I’ve been promising to read some Dutch literature for a while.  I would never have guessed that a refugee Iranian author, writing in Dutch would get me started!  Another key fact  is that  a public vote in 2007 declared The House on the Mosque to be the second best Dutch novel ever!  Not bad considering it was only published in 2006!

The House of the Mosque charts the history of a privileged family caught in the turmoil of the 1979 Iranian revolution.  The family of Aqa Jaan have lived in the house of the mosque for 8 centuries.  It is their inheritance, their treasure, they are the guardians of the mosque.  The imans may come and go – and they do – but the family of Aqa Jaan remain.  The first half of the book shows how deeply the roots are planted.  As an introduction to the history of Iran and Islam,  it is enlightening.  Reality is juxtaposed with edited surahs from the Q’uran  to reveal life as it was in the final days of the Shah.  There are major elements of fable woven into the tapestry – an appropriate metaphor given that Aqa Jaan is a carpet merchant.   I’m thinking particularly of the grandmothers – more fairy-tale characters than flesh and blood.    The disaffection with the Shah and his corrupt regime, the anger at American interference and, in some quarters at least, the increasing freedoms for women slowly coming into focus as trigger points for the Iranian revolution and the return of Khomeini ….

and the betrayal of the Iranian people that that represents.  There’s no mistaking the author’s viewpoint.  Any political ambiguity disappears from the text at this point as Aqa Jaan’s family is torn asunder by Khomeini and his cohorts.  Not that his family is targeted in a particular way – that’s what makes this more chilling.  Gradually brothers,  sons,  and daughters are destroyed by being married to the wrong people, being in the wrong place at the wrong time, not following Islam with the purity demanded ….  their close associations with the mosque and some of Khomeini’s stalwart supporters no protection.    While the text takes on the precision of terror, Aqa Jaan’s daughter, Sadiq, gives birth to a deformed child.  The deformity is not exactly clear but Lizard,  as the child comes to be known, can only slither around – a statement about the reptilian and cold-blooded nature of Khomeini’s regime?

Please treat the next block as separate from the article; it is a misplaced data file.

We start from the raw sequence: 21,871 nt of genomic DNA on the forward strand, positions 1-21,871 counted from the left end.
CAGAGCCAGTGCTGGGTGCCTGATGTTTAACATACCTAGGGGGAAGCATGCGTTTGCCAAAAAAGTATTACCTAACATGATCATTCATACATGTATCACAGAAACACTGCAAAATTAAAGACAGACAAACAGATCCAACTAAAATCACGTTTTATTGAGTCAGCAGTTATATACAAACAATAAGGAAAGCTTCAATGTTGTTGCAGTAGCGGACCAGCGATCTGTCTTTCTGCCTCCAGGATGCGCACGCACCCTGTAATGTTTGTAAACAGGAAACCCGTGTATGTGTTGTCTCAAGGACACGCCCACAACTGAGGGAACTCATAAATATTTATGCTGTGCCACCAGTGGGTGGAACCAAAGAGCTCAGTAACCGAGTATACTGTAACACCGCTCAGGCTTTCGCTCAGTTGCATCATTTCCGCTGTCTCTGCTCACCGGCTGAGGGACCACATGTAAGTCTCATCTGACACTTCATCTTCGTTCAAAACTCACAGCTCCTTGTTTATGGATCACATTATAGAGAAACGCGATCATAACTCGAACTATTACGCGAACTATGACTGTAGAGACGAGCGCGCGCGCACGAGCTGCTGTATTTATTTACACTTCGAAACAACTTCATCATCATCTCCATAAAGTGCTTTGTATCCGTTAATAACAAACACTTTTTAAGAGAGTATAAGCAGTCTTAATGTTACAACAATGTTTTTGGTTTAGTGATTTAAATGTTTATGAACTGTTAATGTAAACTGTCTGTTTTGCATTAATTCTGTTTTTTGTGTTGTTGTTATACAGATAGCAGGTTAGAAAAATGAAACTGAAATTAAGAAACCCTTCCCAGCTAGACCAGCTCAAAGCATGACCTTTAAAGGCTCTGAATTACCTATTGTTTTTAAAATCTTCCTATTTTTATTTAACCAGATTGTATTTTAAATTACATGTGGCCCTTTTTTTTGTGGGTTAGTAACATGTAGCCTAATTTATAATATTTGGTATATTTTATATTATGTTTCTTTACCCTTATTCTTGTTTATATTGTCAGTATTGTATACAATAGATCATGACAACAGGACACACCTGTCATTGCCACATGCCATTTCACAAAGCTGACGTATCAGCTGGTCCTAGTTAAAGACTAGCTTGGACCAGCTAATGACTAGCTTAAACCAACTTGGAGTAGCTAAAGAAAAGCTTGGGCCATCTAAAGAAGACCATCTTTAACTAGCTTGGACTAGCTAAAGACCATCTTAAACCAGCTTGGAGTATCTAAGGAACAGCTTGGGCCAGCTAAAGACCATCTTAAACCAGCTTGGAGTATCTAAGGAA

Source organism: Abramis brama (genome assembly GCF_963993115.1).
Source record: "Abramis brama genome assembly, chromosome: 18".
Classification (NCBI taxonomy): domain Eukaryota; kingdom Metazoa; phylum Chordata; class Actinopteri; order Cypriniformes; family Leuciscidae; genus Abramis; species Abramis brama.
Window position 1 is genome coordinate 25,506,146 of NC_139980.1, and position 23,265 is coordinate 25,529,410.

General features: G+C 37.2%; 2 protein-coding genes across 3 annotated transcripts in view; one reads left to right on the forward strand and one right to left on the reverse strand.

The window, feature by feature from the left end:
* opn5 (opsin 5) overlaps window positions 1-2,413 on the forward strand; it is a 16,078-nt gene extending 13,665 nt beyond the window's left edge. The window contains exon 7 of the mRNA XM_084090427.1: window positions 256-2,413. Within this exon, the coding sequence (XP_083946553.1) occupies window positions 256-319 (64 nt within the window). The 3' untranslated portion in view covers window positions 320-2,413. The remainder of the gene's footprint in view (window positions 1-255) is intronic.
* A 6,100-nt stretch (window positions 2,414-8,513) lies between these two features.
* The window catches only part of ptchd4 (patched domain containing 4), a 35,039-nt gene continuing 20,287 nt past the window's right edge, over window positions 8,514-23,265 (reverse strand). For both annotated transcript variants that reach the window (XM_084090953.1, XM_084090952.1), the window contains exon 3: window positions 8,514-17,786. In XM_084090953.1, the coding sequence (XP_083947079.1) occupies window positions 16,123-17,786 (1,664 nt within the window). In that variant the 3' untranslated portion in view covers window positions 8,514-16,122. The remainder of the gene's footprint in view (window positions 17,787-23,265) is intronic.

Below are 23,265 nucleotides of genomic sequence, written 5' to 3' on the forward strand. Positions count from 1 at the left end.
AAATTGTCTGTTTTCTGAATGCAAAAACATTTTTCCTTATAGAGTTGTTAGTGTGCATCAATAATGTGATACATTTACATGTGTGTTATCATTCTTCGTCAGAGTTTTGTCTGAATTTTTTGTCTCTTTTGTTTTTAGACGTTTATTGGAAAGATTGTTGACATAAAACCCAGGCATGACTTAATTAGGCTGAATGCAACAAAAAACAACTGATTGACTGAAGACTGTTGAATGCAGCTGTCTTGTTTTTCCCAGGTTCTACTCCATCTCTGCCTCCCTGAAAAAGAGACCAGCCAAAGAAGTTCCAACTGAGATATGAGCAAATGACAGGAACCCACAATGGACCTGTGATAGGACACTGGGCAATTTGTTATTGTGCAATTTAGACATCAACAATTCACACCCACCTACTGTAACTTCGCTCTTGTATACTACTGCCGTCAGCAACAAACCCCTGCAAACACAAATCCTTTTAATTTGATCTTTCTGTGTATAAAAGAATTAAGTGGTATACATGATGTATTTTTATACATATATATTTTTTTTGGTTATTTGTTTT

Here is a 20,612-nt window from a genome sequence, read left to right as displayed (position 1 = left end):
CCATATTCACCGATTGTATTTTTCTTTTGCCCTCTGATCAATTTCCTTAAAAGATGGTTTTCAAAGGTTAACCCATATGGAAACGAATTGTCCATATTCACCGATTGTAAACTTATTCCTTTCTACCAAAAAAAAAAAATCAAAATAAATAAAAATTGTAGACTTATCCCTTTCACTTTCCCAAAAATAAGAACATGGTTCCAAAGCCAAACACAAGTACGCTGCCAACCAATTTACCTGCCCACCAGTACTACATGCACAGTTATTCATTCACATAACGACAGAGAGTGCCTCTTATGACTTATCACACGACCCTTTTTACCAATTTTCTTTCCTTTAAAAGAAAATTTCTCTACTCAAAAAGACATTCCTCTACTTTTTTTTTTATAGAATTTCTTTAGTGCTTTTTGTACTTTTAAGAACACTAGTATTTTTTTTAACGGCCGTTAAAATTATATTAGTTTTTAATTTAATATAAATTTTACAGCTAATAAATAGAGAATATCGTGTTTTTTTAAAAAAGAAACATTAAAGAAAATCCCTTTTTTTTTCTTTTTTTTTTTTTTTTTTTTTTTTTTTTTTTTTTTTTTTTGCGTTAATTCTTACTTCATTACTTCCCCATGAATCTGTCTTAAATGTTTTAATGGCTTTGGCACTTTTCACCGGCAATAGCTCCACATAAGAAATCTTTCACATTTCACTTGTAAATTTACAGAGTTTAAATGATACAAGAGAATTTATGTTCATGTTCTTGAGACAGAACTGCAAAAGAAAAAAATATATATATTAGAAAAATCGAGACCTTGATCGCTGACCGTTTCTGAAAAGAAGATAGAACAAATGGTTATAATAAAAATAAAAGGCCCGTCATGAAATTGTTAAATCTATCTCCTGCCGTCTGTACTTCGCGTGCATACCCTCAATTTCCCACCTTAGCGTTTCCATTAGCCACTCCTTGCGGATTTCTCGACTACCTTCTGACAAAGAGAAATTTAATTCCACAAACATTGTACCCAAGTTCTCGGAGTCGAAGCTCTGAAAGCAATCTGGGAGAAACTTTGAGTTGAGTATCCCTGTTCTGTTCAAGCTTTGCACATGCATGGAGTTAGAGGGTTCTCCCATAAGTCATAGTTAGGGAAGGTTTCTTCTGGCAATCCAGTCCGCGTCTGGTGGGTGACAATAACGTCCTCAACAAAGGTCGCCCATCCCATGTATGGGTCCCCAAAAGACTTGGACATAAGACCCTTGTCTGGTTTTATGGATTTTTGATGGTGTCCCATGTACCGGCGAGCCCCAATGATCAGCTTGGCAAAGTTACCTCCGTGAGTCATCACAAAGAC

During it all, Aqa Jaan fights both for his family, his dignity and his faith.  You have to admire the man, even if some of his decisions are hard for a Western female to swallow.  But he deserves respect and the author, who is obviously very fond of his creation, gives him a happy ending of sorts.  He receives what I suspect is a heavily autobiographical letter from his exiled nephew, Shabal.

I left our house, but I haven’t turned my back on it.  I live in Holland now ….

My dear uncle, I’m still writing.  For the last few years, I’ve spent all of my time committing my stories to paper.  I have done this for you and for our country.

I write in another language now, and I don’t know whether I should apologise or jump for joy.  It just happened, it wasn’t in my power to do otherwise.  Actually, writing has been my salvation.  It was the only way I could express the suffering and pain that you and our country have undergone.  Even though I write in a new language, I still try to imbue my stories with the poetic spirit of our ancient and beautiful language.

It’s the perfect summary of both the novel and the author’s motivation by the man himself.  And there’s more of that to follow.  Come back tomorrow evening when Kader Abdolah will be answering all the questions we asked a couple of weeks ago.